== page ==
OSE Seminar by Dr. Tonmoy Chakraborty on Imaging for physiologically relevant 3D micro-environment

Departmental News

Dr. Tonmoy Chakraborty

Posted: March 22, 2023

Speaker: Dr. Tonmoy Chakraborty of UNM Physics and Astronomy Department and UNM Comprehensive Cancer Center

Date: Thursday, March 23, 2023 

Time:  12:15 PM - 1:15 PM

Location: PAIS, Room 2540 & Zoom

Optical imaging enables fast and minimally invasive observation of biological processes within living cells and organisms. However, current state-of-the-art imaging instruments have limitations in acquisition speed, spatial resolution and light-penetration depth that restrict the types of biological questions that can be addressed. This is particularly problematic for biological samples that span several orders of magnitude in spatiotemporal scale. For example, cell-cell interactions within the tumor microenvironment and their response to treatment can occur over seconds to days and be heterogeneous throughout an entire tissue volume. Coupling these physiological outcomes to the underlying molecular mechanisms (and potential therapeutic targets) requires a transformation in not only the technologies we use, but also the combination of methods to cross the spatiotemporal scales from cells to tissues. Recent developments in emerging techniques like cleared-tissue-imaging coupled with lightsheet microscopy (LSM) has enabled researchers to probe deeper into the tissue without needing to section them. Illumination with lightsheet offers a much faster and less phototoxic alternative in comparison to point scanning microscopes. However, all LSM struggled with a number of fundamental limitations: (a) the maximum number of possible labels that can be imaged, (b) the size of the samples that they can handle, and (c) poor spatial and temporal resolution. In this presentation we will explore how efforts in my laboratory are trying to circumvent these problems and to develop new technologies that vastly extend the imaging capabilities and reach of optical microscopy such that research related to basic biology and to human diseases can be performed in more physiologically relevant, 3D environments, ex vivo and in vivo.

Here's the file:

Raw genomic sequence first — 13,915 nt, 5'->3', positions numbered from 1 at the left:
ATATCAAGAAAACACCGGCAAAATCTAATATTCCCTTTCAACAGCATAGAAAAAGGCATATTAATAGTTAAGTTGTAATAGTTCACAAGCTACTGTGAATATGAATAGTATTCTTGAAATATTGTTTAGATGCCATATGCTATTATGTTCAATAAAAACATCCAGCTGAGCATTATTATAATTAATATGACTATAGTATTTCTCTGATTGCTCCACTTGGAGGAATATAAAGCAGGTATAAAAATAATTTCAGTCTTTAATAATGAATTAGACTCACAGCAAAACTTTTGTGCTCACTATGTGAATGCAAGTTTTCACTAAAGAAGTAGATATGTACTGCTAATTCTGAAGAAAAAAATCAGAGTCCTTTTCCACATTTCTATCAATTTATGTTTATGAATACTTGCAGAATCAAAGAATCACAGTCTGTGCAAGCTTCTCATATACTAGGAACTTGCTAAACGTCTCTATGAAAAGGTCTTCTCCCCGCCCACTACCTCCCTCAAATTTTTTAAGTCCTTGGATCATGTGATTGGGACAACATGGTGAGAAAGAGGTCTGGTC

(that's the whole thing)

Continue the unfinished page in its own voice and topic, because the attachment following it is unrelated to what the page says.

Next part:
Dr. Tonmoy Chakraborty is an Assistant professor in the Department of Physics and Astronomy and a full member of UNM Comprehensive Cancer Center (UNMCCC) at UNM. He has recently started his research program focused on the development of transformative microscopy techniques. In particular, he specializes in developing lightsheet and multiphoton-based imaging platforms that have an impact in biological research and the study of human diseases. He did his Ph.D. from State University of New York at Albany and postdoctoral work from UT Southwestern Medical Center. He also has several years of work experience in the semiconductor industry as an Analytical and Metrology Engineer.